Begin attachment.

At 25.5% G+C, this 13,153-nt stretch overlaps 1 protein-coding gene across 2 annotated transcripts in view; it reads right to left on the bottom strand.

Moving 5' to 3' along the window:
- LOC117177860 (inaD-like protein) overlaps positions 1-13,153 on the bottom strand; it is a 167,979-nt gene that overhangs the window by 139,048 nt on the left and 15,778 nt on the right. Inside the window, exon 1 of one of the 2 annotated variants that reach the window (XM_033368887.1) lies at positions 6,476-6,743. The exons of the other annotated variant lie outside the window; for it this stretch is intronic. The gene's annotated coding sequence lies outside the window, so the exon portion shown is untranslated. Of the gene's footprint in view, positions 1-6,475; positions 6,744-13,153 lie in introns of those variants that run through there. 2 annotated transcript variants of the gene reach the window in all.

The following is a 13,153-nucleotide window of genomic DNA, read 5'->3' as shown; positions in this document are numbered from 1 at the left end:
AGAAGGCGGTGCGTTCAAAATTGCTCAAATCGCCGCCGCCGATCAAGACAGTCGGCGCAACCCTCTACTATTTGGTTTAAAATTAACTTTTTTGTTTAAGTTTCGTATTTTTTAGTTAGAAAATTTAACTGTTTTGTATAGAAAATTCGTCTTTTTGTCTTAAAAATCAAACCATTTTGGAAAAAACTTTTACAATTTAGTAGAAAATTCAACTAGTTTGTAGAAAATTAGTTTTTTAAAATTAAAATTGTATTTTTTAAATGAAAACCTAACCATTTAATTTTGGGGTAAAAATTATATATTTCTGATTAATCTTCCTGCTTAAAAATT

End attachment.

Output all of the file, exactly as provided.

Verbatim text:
At 25.5% G+C, this 13,153-nt stretch overlaps 1 protein-coding gene across 2 annotated transcripts in view; it reads right to left on the bottom strand.

Moving 5' to 3' along the window:
- LOC117177860 (inaD-like protein) overlaps positions 1-13,153 on the bottom strand; it is a 167,979-nt gene that overhangs the window by 139,048 nt on the left and 15,778 nt on the right. Inside the window, exon 1 of one of the 2 annotated variants that reach the window (XM_033368887.1) lies at positions 6,476-6,743. The exons of the other annotated variant lie outside the window; for it this stretch is intronic. The gene's annotated coding sequence lies outside the window, so the exon portion shown is untranslated. Of the gene's footprint in view, positions 1-6,475; positions 6,744-13,153 lie in introns of those variants that run through there. 2 annotated transcript variants of the gene reach the window in all.

The following is a 13,153-nucleotide window of genomic DNA, read 5'->3' as shown; positions in this document are numbered from 1 at the left end:
AGAAGGCGGTGCGTTCAAAATTGCTCAAATCGCCGCCGCCGATCAAGACAGTCGGCGCAACCCTCTACTATTTGGTTTAAAATTAACTTTTTTGTTTAAGTTTCGTATTTTTTAGTTAGAAAATTTAACTGTTTTGTATAGAAAATTCGTCTTTTTGTCTTAAAAATCAAACCATTTTGGAAAAAACTTTTACAATTTAGTAGAAAATTCAACTAGTTTGTAGAAAATTAGTTTTTTAAAATTAAAATTGTATTTTTTAAATGAAAACCTAACCATTTAATTTTGGGGTAAAAATTATATATTTCTGATTAATCTTCCTGCTTAAAAATT